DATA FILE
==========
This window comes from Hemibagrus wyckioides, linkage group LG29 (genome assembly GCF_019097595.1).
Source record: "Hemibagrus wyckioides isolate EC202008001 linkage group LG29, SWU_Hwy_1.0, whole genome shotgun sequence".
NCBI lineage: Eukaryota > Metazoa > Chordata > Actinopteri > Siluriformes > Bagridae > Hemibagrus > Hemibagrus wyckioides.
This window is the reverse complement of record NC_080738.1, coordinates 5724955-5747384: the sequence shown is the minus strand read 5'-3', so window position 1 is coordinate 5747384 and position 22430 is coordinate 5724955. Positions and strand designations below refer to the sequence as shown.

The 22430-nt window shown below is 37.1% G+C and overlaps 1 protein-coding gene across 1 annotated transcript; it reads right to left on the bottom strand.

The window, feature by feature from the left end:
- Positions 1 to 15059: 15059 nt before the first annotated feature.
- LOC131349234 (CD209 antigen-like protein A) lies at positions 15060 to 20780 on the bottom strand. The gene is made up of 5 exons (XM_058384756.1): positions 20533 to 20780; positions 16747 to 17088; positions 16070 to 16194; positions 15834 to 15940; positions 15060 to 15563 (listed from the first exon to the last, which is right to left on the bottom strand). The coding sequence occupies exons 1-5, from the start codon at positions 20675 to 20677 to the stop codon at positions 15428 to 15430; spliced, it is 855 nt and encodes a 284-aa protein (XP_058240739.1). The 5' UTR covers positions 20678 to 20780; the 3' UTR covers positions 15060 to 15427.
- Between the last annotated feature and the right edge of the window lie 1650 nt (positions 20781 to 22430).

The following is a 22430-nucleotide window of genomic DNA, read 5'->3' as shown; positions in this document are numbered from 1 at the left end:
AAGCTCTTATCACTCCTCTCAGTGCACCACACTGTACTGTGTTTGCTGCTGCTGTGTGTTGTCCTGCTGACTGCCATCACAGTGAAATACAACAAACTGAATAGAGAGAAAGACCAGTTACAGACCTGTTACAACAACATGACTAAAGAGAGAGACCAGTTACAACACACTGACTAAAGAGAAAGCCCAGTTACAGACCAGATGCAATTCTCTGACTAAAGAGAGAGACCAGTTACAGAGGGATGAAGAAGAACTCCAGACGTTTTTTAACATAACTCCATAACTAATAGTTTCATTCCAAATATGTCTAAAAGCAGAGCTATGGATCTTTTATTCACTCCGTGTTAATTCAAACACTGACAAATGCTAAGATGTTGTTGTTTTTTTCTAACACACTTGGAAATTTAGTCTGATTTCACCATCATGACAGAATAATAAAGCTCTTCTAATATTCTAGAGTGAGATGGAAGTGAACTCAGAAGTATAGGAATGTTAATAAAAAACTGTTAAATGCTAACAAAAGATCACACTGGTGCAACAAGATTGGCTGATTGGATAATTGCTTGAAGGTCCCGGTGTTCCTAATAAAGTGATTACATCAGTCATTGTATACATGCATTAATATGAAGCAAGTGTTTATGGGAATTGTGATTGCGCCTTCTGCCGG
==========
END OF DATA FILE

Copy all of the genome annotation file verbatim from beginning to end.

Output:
This window comes from Hemibagrus wyckioides, linkage group LG29 (genome assembly GCF_019097595.1).
Source record: "Hemibagrus wyckioides isolate EC202008001 linkage group LG29, SWU_Hwy_1.0, whole genome shotgun sequence".
NCBI lineage: Eukaryota > Metazoa > Chordata > Actinopteri > Siluriformes > Bagridae > Hemibagrus > Hemibagrus wyckioides.
This window is the reverse complement of record NC_080738.1, coordinates 5724955-5747384: the sequence shown is the minus strand read 5'-3', so window position 1 is coordinate 5747384 and position 22430 is coordinate 5724955. Positions and strand designations below refer to the sequence as shown.

The 22430-nt window shown below is 37.1% G+C and overlaps 1 protein-coding gene across 1 annotated transcript; it reads right to left on the bottom strand.

The window, feature by feature from the left end:
- Positions 1 to 15059: 15059 nt before the first annotated feature.
- LOC131349234 (CD209 antigen-like protein A) lies at positions 15060 to 20780 on the bottom strand. The gene is made up of 5 exons (XM_058384756.1): positions 20533 to 20780; positions 16747 to 17088; positions 16070 to 16194; positions 15834 to 15940; positions 15060 to 15563 (listed from the first exon to the last, which is right to left on the bottom strand). The coding sequence occupies exons 1-5, from the start codon at positions 20675 to 20677 to the stop codon at positions 15428 to 15430; spliced, it is 855 nt and encodes a 284-aa protein (XP_058240739.1). The 5' UTR covers positions 20678 to 20780; the 3' UTR covers positions 15060 to 15427.
- Between the last annotated feature and the right edge of the window lie 1650 nt (positions 20781 to 22430).

The following is a 22430-nucleotide window of genomic DNA, read 5'->3' as shown; positions in this document are numbered from 1 at the left end:
AAGCTCTTATCACTCCTCTCAGTGCACCACACTGTACTGTGTTTGCTGCTGCTGTGTGTTGTCCTGCTGACTGCCATCACAGTGAAATACAACAAACTGAATAGAGAGAAAGACCAGTTACAGACCTGTTACAACAACATGACTAAAGAGAGAGACCAGTTACAACACACTGACTAAAGAGAAAGCCCAGTTACAGACCAGATGCAATTCTCTGACTAAAGAGAGAGACCAGTTACAGAGGGATGAAGAAGAACTCCAGACGTTTTTTAACATAACTCCATAACTAATAGTTTCATTCCAAATATGTCTAAAAGCAGAGCTATGGATCTTTTATTCACTCCGTGTTAATTCAAACACTGACAAATGCTAAGATGTTGTTGTTTTTTTCTAACACACTTGGAAATTTAGTCTGATTTCACCATCATGACAGAATAATAAAGCTCTTCTAATATTCTAGAGTGAGATGGAAGTGAACTCAGAAGTATAGGAATGTTAATAAAAAACTGTTAAATGCTAACAAAAGATCACACTGGTGCAACAAGATTGGCTGATTGGATAATTGCTTGAAGGTCCCGGTGTTCCTAATAAAGTGATTACATCAGTCATTGTATACATGCATTAATATGAAGCAAGTGTTTATGGGAATTGTGATTGCGCCTTCTGCCGG